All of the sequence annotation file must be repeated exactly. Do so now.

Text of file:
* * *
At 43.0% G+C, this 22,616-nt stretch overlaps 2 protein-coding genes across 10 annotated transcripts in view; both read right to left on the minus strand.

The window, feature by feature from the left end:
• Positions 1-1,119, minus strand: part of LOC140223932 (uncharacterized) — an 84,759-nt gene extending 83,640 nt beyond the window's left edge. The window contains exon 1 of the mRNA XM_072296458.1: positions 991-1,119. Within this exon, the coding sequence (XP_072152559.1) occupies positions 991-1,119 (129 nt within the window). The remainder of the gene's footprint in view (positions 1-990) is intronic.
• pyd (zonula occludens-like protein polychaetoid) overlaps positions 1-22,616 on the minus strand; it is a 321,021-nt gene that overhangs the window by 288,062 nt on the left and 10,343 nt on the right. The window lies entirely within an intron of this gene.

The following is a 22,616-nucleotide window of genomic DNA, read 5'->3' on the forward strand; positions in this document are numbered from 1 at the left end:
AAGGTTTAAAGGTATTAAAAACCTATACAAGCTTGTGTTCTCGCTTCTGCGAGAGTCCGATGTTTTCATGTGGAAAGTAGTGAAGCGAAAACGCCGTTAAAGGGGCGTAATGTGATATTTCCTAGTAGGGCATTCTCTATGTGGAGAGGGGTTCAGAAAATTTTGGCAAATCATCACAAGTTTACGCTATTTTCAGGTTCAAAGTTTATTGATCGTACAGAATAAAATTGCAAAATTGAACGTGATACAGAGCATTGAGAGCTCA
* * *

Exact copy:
At 43.0% G+C, this 22,616-nt stretch overlaps 2 protein-coding genes across 10 annotated transcripts in view; both read right to left on the minus strand.

The window, feature by feature from the left end:
• Positions 1-1,119, minus strand: part of LOC140223932 (uncharacterized) — an 84,759-nt gene extending 83,640 nt beyond the window's left edge. The window contains exon 1 of the mRNA XM_072296458.1: positions 991-1,119. Within this exon, the coding sequence (XP_072152559.1) occupies positions 991-1,119 (129 nt within the window). The remainder of the gene's footprint in view (positions 1-990) is intronic.
• pyd (zonula occludens-like protein polychaetoid) overlaps positions 1-22,616 on the minus strand; it is a 321,021-nt gene that overhangs the window by 288,062 nt on the left and 10,343 nt on the right. The window lies entirely within an intron of this gene.

The following is a 22,616-nucleotide window of genomic DNA, read 5'->3' on the forward strand; positions in this document are numbered from 1 at the left end:
AAGGTTTAAAGGTATTAAAAACCTATACAAGCTTGTGTTCTCGCTTCTGCGAGAGTCCGATGTTTTCATGTGGAAAGTAGTGAAGCGAAAACGCCGTTAAAGGGGCGTAATGTGATATTTCCTAGTAGGGCATTCTCTATGTGGAGAGGGGTTCAGAAAATTTTGGCAAATCATCACAAGTTTACGCTATTTTCAGGTTCAAAGTTTATTGATCGTACAGAATAAAATTGCAAAATTGAACGTGATACAGAGCATTGAGAGCTCA